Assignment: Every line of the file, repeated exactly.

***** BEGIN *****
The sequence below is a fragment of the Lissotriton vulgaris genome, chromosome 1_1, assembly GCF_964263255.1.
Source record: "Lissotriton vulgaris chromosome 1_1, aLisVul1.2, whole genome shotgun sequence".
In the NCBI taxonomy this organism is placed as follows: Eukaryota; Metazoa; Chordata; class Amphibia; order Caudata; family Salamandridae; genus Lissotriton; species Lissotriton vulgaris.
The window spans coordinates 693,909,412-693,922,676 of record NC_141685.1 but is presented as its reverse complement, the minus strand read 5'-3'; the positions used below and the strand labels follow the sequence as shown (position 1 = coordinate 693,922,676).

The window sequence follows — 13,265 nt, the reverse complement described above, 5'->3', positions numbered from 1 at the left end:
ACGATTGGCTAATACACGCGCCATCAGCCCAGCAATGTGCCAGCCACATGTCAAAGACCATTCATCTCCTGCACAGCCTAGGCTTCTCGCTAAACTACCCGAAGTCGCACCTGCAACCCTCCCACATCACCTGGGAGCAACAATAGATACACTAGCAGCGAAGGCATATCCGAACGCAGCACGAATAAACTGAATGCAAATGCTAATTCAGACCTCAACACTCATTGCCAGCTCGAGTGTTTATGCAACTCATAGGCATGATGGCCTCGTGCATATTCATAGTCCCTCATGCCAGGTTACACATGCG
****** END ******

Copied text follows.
The sequence below is a fragment of the Lissotriton vulgaris genome, chromosome 1_1, assembly GCF_964263255.1.
Source record: "Lissotriton vulgaris chromosome 1_1, aLisVul1.2, whole genome shotgun sequence".
In the NCBI taxonomy this organism is placed as follows: Eukaryota; Metazoa; Chordata; class Amphibia; order Caudata; family Salamandridae; genus Lissotriton; species Lissotriton vulgaris.
The window spans coordinates 693,909,412-693,922,676 of record NC_141685.1 but is presented as its reverse complement, the minus strand read 5'-3'; the positions used below and the strand labels follow the sequence as shown (position 1 = coordinate 693,922,676).

The window sequence follows — 13,265 nt, the reverse complement described above, 5'->3', positions numbered from 1 at the left end:
ACGATTGGCTAATACACGCGCCATCAGCCCAGCAATGTGCCAGCCACATGTCAAAGACCATTCATCTCCTGCACAGCCTAGGCTTCTCGCTAAACTACCCGAAGTCGCACCTGCAACCCTCCCACATCACCTGGGAGCAACAATAGATACACTAGCAGCGAAGGCATATCCGAACGCAGCACGAATAAACTGAATGCAAATGCTAATTCAGACCTCAACACTCATTGCCAGCTCGAGTGTTTATGCAACTCATAGGCATGATGGCCTCGTGCATATTCATAGTCCCTCATGCCAGGTTACACATGCG